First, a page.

The object of a camp is (a) to meet the boy's desire for the open-air life of the Scout, and (b) to put him completely in the hands of his Scoutmaster for a definite period for individual training in character and initiative and in physical and moral development.


These objects are to a great extent lost if the camp be a big one. The only discipline that can there be earned out is the collective military form of discipline, which tends to destroy individuality and initiative instead of developing them; and, owing to there being too many boys for the ground, military drill has to a great extent to take the place of scouting practices and nature study.


So it results that Scouts' camps should be small -- not more than one Troop camped together; and even then each Patrol should have its own separate tent at some distance (at least 100 yards) from the others. This latter is with a view to developing the responsibility of the Patrol Leader for his distinct unit.


B-P's Outlook


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Gilwell Park & Jamborees are not normal camping, are they?


Gilwell was normal camping for us and a lot of other Troops from the London area.

If you look back at most of the camp sites owned by the Scout Association (With the exception of Great Tower) most were not very big and due to having so many campers, were very crowded.

Back in the time of BP, while many Troops did use trek-carts to move their equipment, it was by no means light-weight.

Even when I was active on that side of the pond we used six-man patrol tents for normal Patrol camps (Using light weight gear for hikes and that sort of thing.)

The 17th Fulham (Pioneers) had 14 Patrols!!


While Walton Firs was the camp we used most (Mainly because I was a Service Team Member)

Gilwell was handy for Patrol Camps, as the Scouts could get there on the train from Liverpool Street to Chingford and the carry their gear the last mile or so! To the site.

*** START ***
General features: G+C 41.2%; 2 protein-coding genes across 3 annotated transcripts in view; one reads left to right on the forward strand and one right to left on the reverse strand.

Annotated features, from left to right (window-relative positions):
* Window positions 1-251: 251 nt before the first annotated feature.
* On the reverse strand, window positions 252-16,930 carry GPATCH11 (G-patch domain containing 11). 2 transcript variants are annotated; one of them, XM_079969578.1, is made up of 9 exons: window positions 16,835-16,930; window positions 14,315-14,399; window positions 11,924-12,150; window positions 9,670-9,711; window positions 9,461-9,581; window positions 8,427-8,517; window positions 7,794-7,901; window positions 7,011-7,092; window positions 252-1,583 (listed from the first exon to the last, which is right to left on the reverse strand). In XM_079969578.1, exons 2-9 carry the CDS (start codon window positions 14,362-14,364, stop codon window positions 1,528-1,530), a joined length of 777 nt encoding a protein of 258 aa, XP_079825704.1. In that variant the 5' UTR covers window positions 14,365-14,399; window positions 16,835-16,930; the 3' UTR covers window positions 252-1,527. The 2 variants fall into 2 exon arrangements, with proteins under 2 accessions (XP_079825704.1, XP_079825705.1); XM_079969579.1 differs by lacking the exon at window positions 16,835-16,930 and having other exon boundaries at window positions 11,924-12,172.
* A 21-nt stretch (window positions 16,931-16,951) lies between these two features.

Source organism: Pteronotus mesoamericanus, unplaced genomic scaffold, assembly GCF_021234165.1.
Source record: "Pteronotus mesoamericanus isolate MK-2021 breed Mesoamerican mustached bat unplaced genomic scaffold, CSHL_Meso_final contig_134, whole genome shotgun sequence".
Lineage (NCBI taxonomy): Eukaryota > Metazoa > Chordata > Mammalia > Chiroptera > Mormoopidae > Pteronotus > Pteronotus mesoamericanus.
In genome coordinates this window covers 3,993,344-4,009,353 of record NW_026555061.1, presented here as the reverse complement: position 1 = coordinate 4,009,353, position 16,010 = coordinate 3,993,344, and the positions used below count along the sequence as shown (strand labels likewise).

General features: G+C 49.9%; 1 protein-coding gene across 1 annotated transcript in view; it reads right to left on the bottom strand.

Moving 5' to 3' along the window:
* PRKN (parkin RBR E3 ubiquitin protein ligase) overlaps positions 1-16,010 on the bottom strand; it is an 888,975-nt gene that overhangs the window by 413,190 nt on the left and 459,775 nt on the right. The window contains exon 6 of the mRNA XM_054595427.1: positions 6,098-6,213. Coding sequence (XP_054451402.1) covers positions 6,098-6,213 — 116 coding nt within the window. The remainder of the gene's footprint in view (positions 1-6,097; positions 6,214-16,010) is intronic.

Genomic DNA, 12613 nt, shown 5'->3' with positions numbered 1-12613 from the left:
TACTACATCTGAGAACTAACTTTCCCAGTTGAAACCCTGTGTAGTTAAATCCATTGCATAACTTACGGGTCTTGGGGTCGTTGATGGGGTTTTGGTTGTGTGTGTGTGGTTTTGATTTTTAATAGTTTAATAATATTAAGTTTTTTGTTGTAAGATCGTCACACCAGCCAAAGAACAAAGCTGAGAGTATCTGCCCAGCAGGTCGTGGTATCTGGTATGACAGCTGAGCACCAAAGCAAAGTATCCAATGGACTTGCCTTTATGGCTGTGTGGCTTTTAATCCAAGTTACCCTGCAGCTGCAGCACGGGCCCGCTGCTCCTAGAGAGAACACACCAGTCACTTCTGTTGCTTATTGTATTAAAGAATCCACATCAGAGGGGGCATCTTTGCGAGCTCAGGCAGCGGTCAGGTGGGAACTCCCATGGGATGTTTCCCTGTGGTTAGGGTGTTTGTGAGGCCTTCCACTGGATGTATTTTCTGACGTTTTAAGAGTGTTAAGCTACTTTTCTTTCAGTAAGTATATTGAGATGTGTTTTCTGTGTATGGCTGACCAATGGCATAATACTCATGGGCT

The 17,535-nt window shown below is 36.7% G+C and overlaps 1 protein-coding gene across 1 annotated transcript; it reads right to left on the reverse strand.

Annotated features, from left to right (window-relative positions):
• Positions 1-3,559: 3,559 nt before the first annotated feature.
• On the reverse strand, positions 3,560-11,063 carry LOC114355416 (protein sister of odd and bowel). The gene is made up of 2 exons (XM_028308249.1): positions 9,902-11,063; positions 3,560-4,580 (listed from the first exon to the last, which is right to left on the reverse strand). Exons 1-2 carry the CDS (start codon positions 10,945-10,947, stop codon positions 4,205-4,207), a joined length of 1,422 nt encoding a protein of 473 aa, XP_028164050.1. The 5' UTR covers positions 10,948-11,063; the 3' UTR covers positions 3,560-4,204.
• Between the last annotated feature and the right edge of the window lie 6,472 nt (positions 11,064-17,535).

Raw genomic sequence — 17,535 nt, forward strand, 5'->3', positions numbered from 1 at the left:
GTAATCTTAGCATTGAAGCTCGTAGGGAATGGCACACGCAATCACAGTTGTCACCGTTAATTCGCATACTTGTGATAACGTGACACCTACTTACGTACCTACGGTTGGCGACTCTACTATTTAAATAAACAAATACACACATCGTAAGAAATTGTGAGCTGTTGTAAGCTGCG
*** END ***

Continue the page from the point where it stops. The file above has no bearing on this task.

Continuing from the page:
I'm sure for Troops that were located in the countryside things might have been very different.

Due to the amount of gear it took to get the entire Troop to camp, we really pushed Patrol Camping.

Our two week Summer camp was at times like trying to move a small army!!

We loaded the gear on vans and found ways of transporting the Scouts, normally by public transport.

We camped in Ireland, Holland, Switzerland and had one summer camp here in the USA. Using a Council ran Summer camp for one week and spending one week in Canada with borrowed equipment for another week.

Wood Badge at Gilwell was supposed to be about how things are done in a normal everyday Troop!!

We did camp as Patrols and were treated as if we were Scouts.

Maybe BP was right in the days before WWI? But as we know things changed a lot after WWI and even more so after WWII.

I kinda think if BP were around today he might have to have a rethink.


(I was trying to see if I could find more information about early Scouts going to camp.

I did find some in An Official History of Scouting by Paul Moynihan a book I don't have!! I just ordered it from Amazon!

I'll let you know what I think of it, when it arrives!)


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At the camporee we attended and unveiled our new homemade patrol flies, as far as I saw, we were the only unit where the patrols had their own flies.


Our two patrols weren't 300 feet apart though. Is being 300 feet apart as important as having the patrols function separate from one another? All I know is that having separate resources sure made a difference.

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Here are a couple of other benefits that I think that physical separation adds:


Patrol members dont "borrow" cooking utensils, etc. from another patrol because doing so is easier than looking for their own that a patrol member misplaced.


Patrol members are not distracted by activities, antics, conversations etc. of members of other patrols.


A mess left by one patrol is ignored because it is not obvious which patrol created it.